A question for you is why did you purchase a Leupold VX6 2-12 if you only plan on shooting out to 300 yards? Also for sighting in your rifle just have it zeroed at 200 yards with any ammo that you shoot out of it. That way it will only be a few inches high or low from 25 yards out to 300 yards without having to turn any dials on the scope.

Offline
Joined: 01/05/2013
Posts: 92
well....

Let me rephrase that.  I don't plan on taking shots with a soft round nose bullet past 300 - 350 yards.  Anything beyond that I'm going with spitzer type bullet like the TSX that you use.  Besides.  From most of what I read on the web, hunters don't seem to find a need to take shots past that.  Heck, isn't most game taken within 200 yards anyway? 

I'm undeniably ignorant of every aspect of hunting.  So.  Because I don't have any real world experience I have to rely on the input of the guys that do.  I have to read alot of input!  I spend hours upon hours gleaning from sound advise and the retarded opinions of others to gain any sort of basic understanding of hunting.  But man do I still have a ton of questions.  Even after all that reading.  So I depend on this site a bunch to steer me in the right direction.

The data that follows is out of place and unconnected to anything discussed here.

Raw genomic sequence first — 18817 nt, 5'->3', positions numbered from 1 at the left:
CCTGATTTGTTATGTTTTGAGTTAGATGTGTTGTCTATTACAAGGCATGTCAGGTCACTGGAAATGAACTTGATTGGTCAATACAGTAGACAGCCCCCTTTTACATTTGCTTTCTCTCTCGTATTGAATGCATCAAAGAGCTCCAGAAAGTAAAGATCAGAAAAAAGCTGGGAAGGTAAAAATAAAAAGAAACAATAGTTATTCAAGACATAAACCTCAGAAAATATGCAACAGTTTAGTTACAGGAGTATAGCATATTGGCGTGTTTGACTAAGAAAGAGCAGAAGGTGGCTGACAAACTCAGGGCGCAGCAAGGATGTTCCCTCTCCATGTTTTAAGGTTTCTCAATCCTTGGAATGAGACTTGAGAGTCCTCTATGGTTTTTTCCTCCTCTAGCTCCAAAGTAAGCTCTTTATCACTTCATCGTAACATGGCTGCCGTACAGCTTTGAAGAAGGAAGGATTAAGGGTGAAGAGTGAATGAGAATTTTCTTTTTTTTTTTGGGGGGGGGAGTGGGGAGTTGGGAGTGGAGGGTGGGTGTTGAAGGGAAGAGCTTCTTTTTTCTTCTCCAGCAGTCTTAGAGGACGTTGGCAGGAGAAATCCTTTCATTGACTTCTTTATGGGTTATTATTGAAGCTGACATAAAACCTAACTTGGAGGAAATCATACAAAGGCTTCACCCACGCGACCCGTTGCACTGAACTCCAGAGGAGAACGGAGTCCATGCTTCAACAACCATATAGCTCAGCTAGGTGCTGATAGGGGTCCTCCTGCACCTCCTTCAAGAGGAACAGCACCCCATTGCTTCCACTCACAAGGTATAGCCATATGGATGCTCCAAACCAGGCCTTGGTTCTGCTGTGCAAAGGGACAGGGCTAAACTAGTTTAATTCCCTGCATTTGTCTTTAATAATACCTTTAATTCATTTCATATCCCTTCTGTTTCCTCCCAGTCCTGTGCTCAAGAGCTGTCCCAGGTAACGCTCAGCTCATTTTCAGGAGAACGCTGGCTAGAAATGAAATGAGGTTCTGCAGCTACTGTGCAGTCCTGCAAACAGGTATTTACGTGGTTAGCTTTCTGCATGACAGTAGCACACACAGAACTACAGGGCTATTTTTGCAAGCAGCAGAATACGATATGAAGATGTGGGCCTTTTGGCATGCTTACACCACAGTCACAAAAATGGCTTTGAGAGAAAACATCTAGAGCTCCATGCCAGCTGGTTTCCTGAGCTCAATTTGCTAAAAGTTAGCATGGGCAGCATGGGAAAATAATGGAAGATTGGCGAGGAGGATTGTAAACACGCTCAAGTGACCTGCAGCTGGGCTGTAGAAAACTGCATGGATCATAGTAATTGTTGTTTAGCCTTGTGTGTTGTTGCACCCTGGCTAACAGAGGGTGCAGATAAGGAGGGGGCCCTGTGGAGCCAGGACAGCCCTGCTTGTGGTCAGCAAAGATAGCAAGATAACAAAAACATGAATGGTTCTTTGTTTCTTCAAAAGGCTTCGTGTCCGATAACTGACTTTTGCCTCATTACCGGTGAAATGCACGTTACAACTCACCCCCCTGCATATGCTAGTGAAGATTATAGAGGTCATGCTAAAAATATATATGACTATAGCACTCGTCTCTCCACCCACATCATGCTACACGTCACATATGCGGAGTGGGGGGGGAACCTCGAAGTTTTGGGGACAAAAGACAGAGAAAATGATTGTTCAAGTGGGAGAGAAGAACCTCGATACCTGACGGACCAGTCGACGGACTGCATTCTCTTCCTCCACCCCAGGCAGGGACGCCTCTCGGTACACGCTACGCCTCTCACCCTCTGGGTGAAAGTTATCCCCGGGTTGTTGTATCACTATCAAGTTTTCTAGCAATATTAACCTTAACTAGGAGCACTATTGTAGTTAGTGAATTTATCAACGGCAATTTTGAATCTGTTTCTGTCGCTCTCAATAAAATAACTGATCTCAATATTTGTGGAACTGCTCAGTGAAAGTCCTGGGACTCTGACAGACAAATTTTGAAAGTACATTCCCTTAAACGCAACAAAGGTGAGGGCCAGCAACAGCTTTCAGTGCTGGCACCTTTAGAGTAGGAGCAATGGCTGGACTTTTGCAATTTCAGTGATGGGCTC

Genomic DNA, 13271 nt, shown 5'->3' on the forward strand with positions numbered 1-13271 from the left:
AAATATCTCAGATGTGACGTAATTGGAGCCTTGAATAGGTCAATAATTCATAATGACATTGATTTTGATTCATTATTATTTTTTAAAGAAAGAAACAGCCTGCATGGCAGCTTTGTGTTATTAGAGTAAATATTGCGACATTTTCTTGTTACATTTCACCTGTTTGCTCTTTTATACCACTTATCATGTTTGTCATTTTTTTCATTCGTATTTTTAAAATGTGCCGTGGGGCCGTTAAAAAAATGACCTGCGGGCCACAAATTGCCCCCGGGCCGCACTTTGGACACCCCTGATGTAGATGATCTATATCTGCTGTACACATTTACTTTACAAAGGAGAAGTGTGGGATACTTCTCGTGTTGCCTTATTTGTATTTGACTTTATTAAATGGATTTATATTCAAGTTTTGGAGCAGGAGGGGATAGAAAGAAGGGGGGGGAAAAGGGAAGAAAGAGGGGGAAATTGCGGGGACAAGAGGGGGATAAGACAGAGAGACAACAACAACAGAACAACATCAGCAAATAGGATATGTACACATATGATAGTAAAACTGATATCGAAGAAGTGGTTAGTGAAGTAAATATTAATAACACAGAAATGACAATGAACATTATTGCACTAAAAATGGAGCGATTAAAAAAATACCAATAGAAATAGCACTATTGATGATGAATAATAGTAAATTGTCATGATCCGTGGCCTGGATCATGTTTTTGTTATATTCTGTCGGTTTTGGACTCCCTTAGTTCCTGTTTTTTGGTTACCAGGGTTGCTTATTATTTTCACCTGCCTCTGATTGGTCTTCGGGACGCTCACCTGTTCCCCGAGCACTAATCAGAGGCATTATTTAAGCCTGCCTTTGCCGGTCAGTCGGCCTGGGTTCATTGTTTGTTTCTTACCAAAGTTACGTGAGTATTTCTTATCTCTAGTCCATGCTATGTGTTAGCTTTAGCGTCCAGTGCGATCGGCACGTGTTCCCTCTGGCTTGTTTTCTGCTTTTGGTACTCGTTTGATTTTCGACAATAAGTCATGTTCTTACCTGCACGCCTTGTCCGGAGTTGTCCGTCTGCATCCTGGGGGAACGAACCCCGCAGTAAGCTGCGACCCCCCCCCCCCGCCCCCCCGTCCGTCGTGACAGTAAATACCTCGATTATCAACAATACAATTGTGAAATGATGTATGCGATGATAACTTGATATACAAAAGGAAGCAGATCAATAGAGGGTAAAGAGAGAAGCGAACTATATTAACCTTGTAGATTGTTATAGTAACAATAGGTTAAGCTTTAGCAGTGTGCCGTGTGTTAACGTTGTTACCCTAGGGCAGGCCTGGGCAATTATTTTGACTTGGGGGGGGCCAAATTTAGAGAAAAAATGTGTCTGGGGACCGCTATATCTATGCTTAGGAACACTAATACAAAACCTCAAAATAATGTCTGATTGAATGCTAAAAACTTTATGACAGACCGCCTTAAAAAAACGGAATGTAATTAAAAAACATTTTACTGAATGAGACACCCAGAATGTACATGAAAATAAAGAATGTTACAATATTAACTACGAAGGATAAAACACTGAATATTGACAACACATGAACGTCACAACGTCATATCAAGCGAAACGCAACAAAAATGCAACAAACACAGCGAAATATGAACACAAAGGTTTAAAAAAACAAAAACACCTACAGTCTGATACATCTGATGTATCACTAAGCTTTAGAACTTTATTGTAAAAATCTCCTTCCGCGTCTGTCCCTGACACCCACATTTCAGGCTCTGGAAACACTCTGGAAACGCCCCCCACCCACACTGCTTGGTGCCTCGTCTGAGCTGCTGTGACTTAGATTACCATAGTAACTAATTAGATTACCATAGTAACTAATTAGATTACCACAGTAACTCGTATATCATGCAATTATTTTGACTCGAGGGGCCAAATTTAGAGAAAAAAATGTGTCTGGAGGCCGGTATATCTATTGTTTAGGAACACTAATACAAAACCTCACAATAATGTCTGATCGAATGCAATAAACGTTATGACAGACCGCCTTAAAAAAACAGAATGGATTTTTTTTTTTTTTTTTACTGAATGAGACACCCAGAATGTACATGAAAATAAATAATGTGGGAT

If a larger percentage of shots are taken within, lets say, 500 yards.  A bullet like the Weldcore would be good right?  And don't most guides like clients to use a 375 to go brown bear hunting?  That caliber takes a hefty bullet.  My thinking is why not use a heavy bullet in my 338.   If I can stay accurate.   I've only shot a 225 gr. out of it and it wasn't too bad at all.  So I bought a box of 250 gr. that I'll shoot this weekend.  If I can manage those,  I'll try the 300 gr. bullets.  For fun if anything else.

   

 

Critter's picture
Offline
Grand Slam Challenge Winner!Moderator
Location: Western Colorado
Joined: 03/26/2009
Posts: 4172
I personally believe that if

I personally believe that if a guide ask his client to use a 375 H&H on a brown bear it is because a lot of clients can not shoot that well and the guide figures that the bigger gun the better.  Which isn't bad when you are dealing with a animal that can eat you. When I was looking at a brown bear hunt and talked to a few outfitters just about all of them recommended a rifle that I could shoot and shoot accurately from a 7mm magnum up. I have a friend that used a .270 on a grizzly hunt for a one shot kill.